The promise of cooler weather has dog lovers dreaming of autumn dog walks and longer hikes than we’ve been able to enjoy during the summer heat. Hiking with your dog means taking a few extra precautions, however. Today we have a guest post from Head Veterinarian Sean McCormack at tails.com and Senior Ranger, Margaret Anderson from Northumberland National Park to share their tips on walking your dog safely in the countryside.
When it comes to taking your dog on a hike, we need to be responsible dog owners and think about other countryside users, wildlife and farm animals. Here are some top tips to keep safe during summer walks and hikes.
But before you go on a strenuous hike, veterinarian Dr. McCormack stresses, “both you and your dog need to build up your endurance levels for regular hiking activities – so start slow, gradually increasing the length and difficulty of your routes.”
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Keep your dog on leash
In many locations, your dog is required by law to be on leash at all times–or at least during nesting season (spring-summer) to protect vulnerable ground-nesting birds and other wildlife.
At other times of the year, dogs should either be on a lead or under your control nearby; this is a great reason to get working on your dog’s obedience training, especially recall, to allow them the freedom to exercise off lead responsibly and come back when there is a potential hazard.
A short lead is advisable around livestock on farmland, as even the most well-behaved dogs can worry livestock if free-roaming; sheep and lambs, in particular, are prone to stress from dogs.
Margaret Anderson stresses, “keep your dog on a lead and stick to the paths – wildlife and farm animals need to protect their young.”
How to remove a tick
Check with your local veterinarian–And how to remove a tick
Dr. McCormack explains, “Make sure your dog’s vaccinations and worming are up to date to prevent the risk of disease or transmission to wildlife and farm animals.”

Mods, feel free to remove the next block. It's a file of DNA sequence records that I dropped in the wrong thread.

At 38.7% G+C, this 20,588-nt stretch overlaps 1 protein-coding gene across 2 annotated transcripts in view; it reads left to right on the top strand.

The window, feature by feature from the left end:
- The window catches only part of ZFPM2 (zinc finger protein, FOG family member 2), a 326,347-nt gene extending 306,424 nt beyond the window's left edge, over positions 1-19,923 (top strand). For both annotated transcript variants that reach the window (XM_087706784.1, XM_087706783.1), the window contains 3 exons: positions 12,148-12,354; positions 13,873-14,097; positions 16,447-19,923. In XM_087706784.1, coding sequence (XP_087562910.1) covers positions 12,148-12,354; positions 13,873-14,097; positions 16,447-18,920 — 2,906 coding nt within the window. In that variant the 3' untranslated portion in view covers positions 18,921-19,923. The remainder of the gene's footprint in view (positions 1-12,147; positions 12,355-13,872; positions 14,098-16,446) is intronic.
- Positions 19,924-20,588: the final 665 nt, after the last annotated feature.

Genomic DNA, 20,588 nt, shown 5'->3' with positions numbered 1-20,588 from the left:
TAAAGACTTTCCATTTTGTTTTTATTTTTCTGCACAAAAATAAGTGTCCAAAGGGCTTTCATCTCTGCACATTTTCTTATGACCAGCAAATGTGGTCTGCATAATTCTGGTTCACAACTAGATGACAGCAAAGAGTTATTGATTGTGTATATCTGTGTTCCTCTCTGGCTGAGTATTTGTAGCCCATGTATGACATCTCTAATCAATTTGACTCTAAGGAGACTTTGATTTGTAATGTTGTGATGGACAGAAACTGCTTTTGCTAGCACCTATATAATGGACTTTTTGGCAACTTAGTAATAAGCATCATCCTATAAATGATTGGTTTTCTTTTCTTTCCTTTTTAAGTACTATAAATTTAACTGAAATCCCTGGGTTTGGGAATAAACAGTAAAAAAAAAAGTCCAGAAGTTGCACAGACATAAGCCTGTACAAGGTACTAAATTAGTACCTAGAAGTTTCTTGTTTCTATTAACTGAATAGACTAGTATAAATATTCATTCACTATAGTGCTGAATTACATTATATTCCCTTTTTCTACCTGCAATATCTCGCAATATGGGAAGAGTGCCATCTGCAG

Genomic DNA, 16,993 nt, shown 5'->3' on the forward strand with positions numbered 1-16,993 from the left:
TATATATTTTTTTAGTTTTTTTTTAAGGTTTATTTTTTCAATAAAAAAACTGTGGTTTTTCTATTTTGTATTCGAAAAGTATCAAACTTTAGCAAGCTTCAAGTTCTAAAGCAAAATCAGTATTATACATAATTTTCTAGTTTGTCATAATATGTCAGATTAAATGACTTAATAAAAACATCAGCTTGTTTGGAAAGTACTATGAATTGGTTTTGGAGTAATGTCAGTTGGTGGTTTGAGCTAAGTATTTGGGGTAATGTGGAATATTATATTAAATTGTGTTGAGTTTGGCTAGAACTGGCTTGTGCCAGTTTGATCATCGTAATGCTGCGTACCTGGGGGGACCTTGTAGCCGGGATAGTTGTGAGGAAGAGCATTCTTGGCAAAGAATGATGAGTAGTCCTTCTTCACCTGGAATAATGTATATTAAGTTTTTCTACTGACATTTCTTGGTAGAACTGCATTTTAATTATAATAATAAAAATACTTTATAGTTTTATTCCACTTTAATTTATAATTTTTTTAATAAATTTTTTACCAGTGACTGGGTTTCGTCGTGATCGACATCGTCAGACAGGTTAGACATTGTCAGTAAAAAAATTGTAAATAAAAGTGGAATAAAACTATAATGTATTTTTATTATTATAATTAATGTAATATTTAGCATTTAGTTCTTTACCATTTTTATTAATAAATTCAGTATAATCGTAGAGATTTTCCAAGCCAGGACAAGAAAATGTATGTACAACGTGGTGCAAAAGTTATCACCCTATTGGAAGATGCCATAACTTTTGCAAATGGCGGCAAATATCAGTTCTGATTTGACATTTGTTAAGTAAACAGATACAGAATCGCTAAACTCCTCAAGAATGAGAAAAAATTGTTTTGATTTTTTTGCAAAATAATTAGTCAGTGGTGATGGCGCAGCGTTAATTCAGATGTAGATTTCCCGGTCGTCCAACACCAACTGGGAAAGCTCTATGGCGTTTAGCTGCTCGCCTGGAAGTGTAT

And with Lyme disease on the rise in so many place, he reminds dog walkers that “the sooner a tick can be removed, the less likely it is that you or your dog can get infected by nasty bacteria.”
“To remove a tick effectively, it’s recommended to buy a tick removal tool, which allows you to twist and lift the tick off of the skin by going underneath its biting mouthparts.
“It’s important to make sure you remove the tick properly and get the head out, as just pulling at the tick can often leave the mouthparts still embedded and lead to a risk of infection from nasty bacteria. However, if you aren’t confident in removing a tick on your own, call your local vet for help.”
Clean up after your pooch!
Always clean up after your dog and dispose of waste responsibly to avoid spoiling natural areas or leaving behind an infection risk to other people and animals.
Margaret says, “Always bag and bin your dog poo – flicking it into the undergrowth or hanging it in a tree just moves the problem to a different place. Bag it and bin it, any bin is fine.”
“Whilst the countryside is rich in different kinds of poo, dog waste is different. Worms and diseases from dog waste can infect people, farm animals and wildlife, and even pollute local water supplies.”
Stick to pathways
When going on a rural hike, it can be very easy to get lost – especially when you have no internet connection to help direct you.
To avoid getting lost keep to pathways, be road safe with your dog and close any gates behind you.
In case of emergencies, always pack a compass and a map of the area you are exploring.
Keep a close eye on the ground
Keep an eye out for snakes, especially during spring and fall.
Snakes tend to stick to overgrowth so sticking to pathways can help prevent you an unwelcome meeting. They are secretive animals and most attacks happen when they are trodden on or picked up.
If bitten, medical attention should be sought immediately.
What to take hiking with your dog
In terms of supplies you might need for an enjoyable hiking experience, here’s our list of items you should bring:
- Collapsible food and water bowls.
- An adequate supply of food; your dog may need extra calories in larger meals for long hikes. Be sure to allow at least an hour, preferably two, for your dog to rest and digest each meal after eating.
- Clean water. Your dog may pick up infections and certain parasites if drinking from contaminated or soiled outdoor water sources so offer a clean supply regularly.
- Basic first aid kit; your local vet clinic or dog training clubs may host local first aid courses. Antiseptic for small grazes or cuts, a tick remover tool and basic bandaging materials are excellent items to include.
- Dog backpacks are available online and allow your dog to carry their own supplies; take care to get them used to this and build up the level gradually without overloading them.
Images provided by Tails.com